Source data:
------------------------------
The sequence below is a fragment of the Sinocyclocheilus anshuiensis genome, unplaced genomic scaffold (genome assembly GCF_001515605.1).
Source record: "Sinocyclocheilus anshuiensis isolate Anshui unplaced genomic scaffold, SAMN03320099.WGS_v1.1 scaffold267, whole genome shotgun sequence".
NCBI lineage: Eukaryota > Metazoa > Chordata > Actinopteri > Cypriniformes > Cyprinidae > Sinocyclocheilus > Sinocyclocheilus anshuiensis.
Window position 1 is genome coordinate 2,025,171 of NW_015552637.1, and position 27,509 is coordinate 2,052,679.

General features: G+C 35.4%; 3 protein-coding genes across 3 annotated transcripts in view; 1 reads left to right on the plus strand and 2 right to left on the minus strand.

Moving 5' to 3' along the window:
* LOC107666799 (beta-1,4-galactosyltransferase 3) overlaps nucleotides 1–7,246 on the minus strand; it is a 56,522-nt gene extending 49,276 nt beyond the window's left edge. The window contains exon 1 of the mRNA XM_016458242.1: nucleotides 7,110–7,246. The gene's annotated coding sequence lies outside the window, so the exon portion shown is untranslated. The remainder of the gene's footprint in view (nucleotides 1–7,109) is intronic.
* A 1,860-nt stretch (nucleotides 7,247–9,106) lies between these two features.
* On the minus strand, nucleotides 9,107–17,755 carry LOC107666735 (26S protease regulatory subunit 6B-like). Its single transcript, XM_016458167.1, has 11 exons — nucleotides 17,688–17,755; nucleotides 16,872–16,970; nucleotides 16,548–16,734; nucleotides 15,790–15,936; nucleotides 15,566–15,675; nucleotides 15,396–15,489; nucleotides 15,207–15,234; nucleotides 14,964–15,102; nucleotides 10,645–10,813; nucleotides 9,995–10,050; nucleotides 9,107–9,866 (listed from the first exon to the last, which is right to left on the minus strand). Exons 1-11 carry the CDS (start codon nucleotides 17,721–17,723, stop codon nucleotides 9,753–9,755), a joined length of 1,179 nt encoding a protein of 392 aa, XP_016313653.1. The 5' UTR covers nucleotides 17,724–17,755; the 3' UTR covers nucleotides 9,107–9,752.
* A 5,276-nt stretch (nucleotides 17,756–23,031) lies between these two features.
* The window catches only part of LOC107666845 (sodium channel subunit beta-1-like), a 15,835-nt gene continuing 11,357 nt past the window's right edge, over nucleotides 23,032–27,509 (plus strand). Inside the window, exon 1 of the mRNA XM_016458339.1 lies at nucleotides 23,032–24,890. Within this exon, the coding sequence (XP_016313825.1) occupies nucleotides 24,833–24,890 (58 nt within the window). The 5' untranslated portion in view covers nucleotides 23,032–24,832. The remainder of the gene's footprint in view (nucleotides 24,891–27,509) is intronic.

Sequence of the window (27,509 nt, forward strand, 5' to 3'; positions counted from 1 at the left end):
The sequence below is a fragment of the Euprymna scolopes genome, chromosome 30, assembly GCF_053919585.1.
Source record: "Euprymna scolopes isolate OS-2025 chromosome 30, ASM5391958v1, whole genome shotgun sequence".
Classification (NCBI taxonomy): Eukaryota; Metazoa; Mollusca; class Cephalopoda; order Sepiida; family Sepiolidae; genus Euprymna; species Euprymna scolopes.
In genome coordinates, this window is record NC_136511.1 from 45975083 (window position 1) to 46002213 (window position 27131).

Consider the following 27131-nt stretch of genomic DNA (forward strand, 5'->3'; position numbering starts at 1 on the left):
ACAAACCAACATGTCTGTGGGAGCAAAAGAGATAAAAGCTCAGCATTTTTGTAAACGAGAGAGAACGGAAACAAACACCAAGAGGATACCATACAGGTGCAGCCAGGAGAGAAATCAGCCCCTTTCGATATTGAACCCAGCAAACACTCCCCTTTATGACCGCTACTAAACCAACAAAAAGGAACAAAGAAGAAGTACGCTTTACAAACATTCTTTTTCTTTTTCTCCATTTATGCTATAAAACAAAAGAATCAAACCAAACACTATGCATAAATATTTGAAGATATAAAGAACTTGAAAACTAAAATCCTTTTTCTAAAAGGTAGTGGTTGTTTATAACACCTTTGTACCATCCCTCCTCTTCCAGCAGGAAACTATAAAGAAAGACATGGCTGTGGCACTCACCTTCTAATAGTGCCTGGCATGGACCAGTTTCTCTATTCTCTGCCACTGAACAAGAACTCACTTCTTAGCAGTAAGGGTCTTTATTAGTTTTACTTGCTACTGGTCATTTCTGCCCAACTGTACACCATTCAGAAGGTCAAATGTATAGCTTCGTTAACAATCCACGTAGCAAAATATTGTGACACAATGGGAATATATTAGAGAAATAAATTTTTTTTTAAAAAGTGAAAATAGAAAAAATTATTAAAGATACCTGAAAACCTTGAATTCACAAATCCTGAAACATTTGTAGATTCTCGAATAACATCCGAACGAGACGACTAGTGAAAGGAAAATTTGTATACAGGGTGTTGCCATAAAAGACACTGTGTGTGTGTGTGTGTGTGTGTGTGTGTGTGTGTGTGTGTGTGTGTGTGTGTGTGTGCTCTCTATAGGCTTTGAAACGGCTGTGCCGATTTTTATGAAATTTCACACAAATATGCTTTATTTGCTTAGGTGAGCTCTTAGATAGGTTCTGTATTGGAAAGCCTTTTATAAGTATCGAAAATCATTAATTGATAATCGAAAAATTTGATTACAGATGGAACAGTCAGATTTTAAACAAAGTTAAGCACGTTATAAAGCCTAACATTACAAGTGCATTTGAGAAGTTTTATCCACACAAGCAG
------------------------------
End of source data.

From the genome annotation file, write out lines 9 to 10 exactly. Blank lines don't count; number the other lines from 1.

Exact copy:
* On the minus strand, nucleotides 9,107–17,755 carry LOC107666735 (26S protease regulatory subunit 6B-like). Its single transcript, XM_016458167.1, has 11 exons — nucleotides 17,688–17,755; nucleotides 16,872–16,970; nucleotides 16,548–16,734; nucleotides 15,790–15,936; nucleotides 15,566–15,675; nucleotides 15,396–15,489; nucleotides 15,207–15,234; nucleotides 14,964–15,102; nucleotides 10,645–10,813; nucleotides 9,995–10,050; nucleotides 9,107–9,866 (listed from the first exon to the last, which is right to left on the minus strand). Exons 1-11 carry the CDS (start codon nucleotides 17,721–17,723, stop codon nucleotides 9,753–9,755), a joined length of 1,179 nt encoding a protein of 392 aa, XP_016313653.1. The 5' UTR covers nucleotides 17,724–17,755; the 3' UTR covers nucleotides 9,107–9,752.
* A 5,276-nt stretch (nucleotides 17,756–23,031) lies between these two features.